13

The short story "Nos han dado la tierra" ("They Gave Us the Land") is a dismal portrayal of the Mexican government's land reform in the mid-20th century. A group of men are given a barren wasteland by an official, and as they walk through it they discuss how completely worthless it is.

But near the end, it's suddenly revealed that one of the men is carrying a hen under his coat:

I hadn't noticed Esteban very closely. Now that he's speaking I notice him. He's wearing a coat that reaches down to his navel, and under his coat something that looks like a hen's head is peering out.

Yo no me había fijado bien a bien en Esteban. Ahora que habla, me fijo en él. Lleva puesto un gabán que le llega al ombligo, y debajo del gabán saca la cabeza algo así como una gallina.

When pressed, Esteban explains why he is carrying the chicken:

I brought her along to take care of her. Nobody was left at my house to feed her; that's why I brought her. Whenever I go anyplace very far I take her along.

la traigo para cuidarla. Mi casa se quedó sola y sin nadie para que le diera de comer; por eso me la traje. Siempre que salgo lejos cargo con ella.

My question is – what relevance does this chicken have? Is it meant to show the poverty or loneliness of the men somehow? Why include it in the story at all?


English quotations from The Mexico Reader (2002), 468–69. Spanish from Toda la obra.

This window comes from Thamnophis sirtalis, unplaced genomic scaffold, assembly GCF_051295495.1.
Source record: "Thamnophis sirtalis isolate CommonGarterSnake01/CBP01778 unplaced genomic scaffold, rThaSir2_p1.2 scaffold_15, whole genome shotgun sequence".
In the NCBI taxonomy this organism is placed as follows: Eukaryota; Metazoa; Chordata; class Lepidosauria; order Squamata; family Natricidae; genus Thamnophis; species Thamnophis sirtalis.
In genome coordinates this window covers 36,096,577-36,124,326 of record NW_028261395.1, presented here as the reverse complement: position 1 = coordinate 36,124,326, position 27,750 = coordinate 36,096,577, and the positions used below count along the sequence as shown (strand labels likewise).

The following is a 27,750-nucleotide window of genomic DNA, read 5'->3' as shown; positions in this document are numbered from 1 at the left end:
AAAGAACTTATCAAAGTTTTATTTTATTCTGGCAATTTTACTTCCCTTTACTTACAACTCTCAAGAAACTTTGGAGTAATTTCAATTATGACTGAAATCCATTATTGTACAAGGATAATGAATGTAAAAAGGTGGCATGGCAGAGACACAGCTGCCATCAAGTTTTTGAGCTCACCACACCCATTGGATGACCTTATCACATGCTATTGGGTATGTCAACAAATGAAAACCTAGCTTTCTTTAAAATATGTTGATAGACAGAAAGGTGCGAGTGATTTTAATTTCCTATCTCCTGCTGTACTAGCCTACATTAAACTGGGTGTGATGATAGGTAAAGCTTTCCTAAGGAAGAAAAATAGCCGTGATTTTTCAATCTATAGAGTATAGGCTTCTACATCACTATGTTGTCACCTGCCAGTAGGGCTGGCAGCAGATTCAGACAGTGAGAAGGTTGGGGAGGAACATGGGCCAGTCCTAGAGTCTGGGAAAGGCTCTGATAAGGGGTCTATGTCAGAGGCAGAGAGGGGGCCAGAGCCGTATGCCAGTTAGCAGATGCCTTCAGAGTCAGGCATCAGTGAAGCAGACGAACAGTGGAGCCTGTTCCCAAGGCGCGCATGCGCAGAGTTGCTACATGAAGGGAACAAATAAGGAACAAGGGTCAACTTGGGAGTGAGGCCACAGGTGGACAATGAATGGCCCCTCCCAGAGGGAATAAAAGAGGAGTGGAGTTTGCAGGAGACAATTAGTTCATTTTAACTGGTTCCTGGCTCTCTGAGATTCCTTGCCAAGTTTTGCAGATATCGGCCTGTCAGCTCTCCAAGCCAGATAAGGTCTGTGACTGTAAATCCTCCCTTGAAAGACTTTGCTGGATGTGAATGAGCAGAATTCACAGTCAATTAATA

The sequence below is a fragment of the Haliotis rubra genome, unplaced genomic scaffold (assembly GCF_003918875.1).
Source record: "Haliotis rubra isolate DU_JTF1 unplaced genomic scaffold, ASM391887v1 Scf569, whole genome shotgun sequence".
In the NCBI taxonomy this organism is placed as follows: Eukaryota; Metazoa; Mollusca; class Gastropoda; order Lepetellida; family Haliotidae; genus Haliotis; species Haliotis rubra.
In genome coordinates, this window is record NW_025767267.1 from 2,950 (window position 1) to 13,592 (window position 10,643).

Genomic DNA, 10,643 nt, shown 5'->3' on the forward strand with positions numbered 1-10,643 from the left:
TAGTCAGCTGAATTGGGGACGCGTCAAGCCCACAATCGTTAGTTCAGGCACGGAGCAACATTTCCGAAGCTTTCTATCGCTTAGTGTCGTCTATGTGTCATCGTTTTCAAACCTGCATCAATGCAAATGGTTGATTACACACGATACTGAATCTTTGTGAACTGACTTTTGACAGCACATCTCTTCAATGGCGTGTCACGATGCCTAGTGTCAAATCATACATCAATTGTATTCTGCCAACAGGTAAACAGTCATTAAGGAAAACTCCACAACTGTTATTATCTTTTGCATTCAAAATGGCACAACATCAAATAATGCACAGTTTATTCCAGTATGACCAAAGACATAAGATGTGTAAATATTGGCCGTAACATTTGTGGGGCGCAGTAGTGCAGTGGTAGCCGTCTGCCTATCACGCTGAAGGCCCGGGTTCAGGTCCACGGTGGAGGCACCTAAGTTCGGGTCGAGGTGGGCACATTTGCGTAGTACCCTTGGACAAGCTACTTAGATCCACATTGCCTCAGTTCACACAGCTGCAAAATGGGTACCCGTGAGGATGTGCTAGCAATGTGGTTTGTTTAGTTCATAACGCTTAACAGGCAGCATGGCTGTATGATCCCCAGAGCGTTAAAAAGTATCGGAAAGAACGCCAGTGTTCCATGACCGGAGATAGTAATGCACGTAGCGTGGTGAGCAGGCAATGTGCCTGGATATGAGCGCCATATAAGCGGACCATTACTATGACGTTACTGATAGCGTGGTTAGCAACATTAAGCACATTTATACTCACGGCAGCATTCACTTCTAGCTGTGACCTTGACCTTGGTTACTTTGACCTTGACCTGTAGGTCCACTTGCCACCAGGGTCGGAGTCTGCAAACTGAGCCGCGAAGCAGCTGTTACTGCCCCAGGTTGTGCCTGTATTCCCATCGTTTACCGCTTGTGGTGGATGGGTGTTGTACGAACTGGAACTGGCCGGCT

2

It serves to demonstrate the loneliness that the men, Esteban in particular, feel because of the Revolution. The men feel lost and disillusioned, and Esteban feels alone and isolated. The presence of the hidden hen is to show that Esteban wants to show compassion to something or someone in the aftermath of the Revolution. The hen is his own, from his yard, and Esteban dearly protects it as the men make their trek. He holds the hen by its legs to prevent it from hitting its head on the rocks.

The hen is Rulfo's way of making a subtle jab at how the Revolution promised the peasants fertile, arable land, but instead delivers only a dry wasteland, which is essentially worthless for farming (which was the whole reason the Mexican Revolution occurred).

| improve this answer | |

Your Answer

By clicking “Post Your Answer”, you agree to our terms of service, privacy policy and cookie policy

Not the answer you're looking for? Browse other questions tagged or ask your own question.